Holocaust Required to be Taught in Wisconsin Schools

By Kayla Smith, Noah Cody, & Sadie Thuestad

 

Wisconsin Governor Tony Evers signed a bill on April 28, 2021, requires all Wisconsin middle and high school social studies courses to teach about the Holocaust and other genocides.  Wisconsin is the 17th state across the country to join in on this bill.  The bill states that all public schools, charter schools, and private schools must teach about the subject once between fifth and eighth grade and once while in high school.

Wisconsin Gov. Tony Evers signs Amended Bill.

According to an article by the British Broadcasting Corporation, What was the Holocaust? “The Holocaust was a period in history at the time of World War Two (1939-1945) when millions of Jews were murdered because of who they were.  The killings were organized by Germany’s Nazi party, led by Adolf Hitler.  Jews were the main target of the Nazis, and the greatest number of victims were Jewish.”

This is the official amendment signed by Wisconsin Gov. Tony Evers.

Mark Karau, a professor at the history department at the University of Wisconsin- Green Bay (UWGB), is an expert on the history of Germany from 1871 to 1989, especially on the first World War.  Professor believes that the Holocaust is essential to teach students, saying, “More than just prevention in the future since it’s still happening in other places. It’s important to study and keep the memories of those people. Those who were murdered are not forgotten.”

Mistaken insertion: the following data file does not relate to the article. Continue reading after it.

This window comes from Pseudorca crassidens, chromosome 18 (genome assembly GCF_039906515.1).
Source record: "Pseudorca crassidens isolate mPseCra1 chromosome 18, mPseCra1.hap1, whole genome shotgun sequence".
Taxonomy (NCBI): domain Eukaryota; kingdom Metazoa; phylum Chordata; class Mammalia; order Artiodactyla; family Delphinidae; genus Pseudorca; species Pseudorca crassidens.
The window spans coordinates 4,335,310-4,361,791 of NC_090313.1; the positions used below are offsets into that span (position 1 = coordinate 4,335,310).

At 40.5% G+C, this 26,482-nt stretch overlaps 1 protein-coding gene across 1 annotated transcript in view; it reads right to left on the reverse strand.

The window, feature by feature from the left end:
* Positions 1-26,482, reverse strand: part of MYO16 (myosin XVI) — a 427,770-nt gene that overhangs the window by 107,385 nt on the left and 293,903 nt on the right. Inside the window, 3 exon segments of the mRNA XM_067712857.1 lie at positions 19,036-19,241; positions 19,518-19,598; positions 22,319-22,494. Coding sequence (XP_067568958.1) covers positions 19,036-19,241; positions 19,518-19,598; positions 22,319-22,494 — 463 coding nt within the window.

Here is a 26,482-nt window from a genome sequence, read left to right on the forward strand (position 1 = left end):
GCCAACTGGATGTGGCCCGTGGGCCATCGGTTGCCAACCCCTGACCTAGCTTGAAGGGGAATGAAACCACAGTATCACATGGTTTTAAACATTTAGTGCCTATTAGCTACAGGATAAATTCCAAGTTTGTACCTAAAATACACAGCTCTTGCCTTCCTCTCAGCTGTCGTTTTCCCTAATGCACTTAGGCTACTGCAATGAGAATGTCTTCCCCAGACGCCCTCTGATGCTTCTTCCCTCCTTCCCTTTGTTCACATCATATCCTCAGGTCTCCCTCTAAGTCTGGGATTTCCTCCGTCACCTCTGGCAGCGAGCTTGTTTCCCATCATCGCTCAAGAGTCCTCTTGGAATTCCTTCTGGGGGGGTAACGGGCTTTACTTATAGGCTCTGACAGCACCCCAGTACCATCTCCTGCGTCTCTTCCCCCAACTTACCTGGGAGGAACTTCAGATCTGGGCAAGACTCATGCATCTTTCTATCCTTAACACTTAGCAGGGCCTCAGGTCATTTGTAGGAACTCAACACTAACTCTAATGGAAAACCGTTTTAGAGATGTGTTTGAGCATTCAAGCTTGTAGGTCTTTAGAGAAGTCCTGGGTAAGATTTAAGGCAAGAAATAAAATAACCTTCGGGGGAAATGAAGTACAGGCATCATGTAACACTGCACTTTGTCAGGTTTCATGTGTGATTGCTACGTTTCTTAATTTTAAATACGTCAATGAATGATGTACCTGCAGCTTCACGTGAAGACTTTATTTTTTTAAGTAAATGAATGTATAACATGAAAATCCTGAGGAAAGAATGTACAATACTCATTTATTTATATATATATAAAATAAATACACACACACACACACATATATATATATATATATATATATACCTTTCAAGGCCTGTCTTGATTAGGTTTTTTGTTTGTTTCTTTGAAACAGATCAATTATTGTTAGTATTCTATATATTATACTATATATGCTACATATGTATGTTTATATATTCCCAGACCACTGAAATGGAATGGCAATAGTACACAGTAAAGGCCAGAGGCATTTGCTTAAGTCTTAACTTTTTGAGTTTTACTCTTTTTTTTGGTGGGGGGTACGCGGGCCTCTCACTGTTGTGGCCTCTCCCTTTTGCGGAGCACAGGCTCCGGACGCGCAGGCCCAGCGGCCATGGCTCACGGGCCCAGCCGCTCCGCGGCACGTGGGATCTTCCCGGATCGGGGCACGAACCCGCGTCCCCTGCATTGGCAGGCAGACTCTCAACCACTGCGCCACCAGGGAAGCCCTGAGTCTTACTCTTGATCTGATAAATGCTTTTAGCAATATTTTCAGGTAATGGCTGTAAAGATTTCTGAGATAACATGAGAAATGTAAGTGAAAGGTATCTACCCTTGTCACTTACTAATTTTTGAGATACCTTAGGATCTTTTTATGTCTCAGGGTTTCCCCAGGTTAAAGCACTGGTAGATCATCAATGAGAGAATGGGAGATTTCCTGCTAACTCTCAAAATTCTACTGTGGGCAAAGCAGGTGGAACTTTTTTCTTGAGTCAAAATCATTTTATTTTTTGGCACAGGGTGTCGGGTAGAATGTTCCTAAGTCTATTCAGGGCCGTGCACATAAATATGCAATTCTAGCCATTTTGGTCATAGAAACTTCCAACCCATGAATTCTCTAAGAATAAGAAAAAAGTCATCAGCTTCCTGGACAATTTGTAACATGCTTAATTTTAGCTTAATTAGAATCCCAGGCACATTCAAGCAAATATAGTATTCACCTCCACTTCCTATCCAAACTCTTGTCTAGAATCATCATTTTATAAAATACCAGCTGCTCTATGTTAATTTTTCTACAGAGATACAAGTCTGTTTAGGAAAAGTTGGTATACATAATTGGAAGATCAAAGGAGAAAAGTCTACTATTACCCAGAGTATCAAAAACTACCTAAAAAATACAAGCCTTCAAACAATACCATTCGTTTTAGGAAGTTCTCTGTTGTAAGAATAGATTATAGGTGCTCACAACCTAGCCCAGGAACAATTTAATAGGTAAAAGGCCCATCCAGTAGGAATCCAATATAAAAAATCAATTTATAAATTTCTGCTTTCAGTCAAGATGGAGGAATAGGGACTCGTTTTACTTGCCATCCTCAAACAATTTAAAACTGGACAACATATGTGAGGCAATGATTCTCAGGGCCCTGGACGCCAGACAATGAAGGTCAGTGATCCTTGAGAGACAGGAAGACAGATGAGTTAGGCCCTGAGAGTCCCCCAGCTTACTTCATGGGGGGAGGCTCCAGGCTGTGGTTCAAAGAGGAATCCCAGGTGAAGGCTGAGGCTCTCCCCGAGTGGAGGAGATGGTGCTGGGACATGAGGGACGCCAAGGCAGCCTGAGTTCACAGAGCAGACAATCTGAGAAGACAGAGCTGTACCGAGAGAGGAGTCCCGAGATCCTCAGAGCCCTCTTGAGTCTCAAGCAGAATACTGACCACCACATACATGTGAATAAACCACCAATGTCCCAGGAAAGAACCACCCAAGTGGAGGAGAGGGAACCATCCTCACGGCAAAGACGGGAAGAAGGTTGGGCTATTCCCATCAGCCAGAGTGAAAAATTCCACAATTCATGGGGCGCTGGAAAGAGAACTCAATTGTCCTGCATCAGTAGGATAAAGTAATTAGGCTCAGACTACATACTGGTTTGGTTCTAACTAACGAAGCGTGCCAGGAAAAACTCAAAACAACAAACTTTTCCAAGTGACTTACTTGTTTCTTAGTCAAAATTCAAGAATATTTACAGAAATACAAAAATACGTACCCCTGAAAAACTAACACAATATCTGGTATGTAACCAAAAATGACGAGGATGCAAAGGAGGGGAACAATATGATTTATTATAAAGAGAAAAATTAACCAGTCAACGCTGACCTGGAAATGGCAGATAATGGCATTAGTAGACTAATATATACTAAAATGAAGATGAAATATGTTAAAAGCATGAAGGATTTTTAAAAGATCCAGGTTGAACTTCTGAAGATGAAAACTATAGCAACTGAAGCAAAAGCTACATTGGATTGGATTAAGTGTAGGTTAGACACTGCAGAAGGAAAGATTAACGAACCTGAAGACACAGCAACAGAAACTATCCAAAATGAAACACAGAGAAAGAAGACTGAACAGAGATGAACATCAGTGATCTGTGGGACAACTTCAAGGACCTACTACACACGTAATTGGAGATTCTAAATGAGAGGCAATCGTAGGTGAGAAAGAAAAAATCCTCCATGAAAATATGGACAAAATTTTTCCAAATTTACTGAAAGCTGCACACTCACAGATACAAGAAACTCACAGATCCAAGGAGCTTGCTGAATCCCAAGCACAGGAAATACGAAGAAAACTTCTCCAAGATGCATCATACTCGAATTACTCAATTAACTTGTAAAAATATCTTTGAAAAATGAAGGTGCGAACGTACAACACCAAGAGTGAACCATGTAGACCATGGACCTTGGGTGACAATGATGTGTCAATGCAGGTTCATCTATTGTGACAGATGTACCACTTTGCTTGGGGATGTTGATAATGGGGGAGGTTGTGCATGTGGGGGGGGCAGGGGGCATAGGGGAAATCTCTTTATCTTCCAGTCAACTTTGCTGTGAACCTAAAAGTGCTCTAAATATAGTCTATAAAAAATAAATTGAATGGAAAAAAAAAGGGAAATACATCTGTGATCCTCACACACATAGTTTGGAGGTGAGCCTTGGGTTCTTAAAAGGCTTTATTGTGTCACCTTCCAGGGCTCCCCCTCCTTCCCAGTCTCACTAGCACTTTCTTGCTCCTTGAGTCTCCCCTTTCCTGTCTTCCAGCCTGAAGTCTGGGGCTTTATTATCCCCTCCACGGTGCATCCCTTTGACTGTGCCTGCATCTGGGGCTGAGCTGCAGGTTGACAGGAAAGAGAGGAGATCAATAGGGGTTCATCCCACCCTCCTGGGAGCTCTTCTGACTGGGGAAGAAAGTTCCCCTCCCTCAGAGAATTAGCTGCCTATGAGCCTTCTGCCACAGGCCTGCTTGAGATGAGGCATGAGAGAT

University of Wisconsin-Green Bay Professor Mark Karau.

Karau also mentioned that it took so long for this lesson to be a requirement because it takes a while for people to truly grasp what happened and come to terms with the events. It wasn’t until the early 90s that historians started to study the events during the Holocaust. For all of the information to be understood by the students and taught by the teachers/professors, it takes time. Professor Karau mentioned that it is essential to ensure that the Holocaust is taught properly, as it is a sensitive topic. He has partnered with the literature department to teach his courses, as it gives the students a better understanding of the event. He also mentions how it is essential to make sure that there is time for the students to take a break from the topic and digest all of the information.

Pam Griesbach, an English teacher at Flambeau High School, does extensive work with her students on the Holocaust. Griesbach says, “I do not understand why this subject would not be taught.  This is exactly what the survivors were worried about that when they die, their stories will die with them.”  In essence, the stories passed through from the professors to their students help to remember the millions of people from different races that were wrongly imprisoned and killed.

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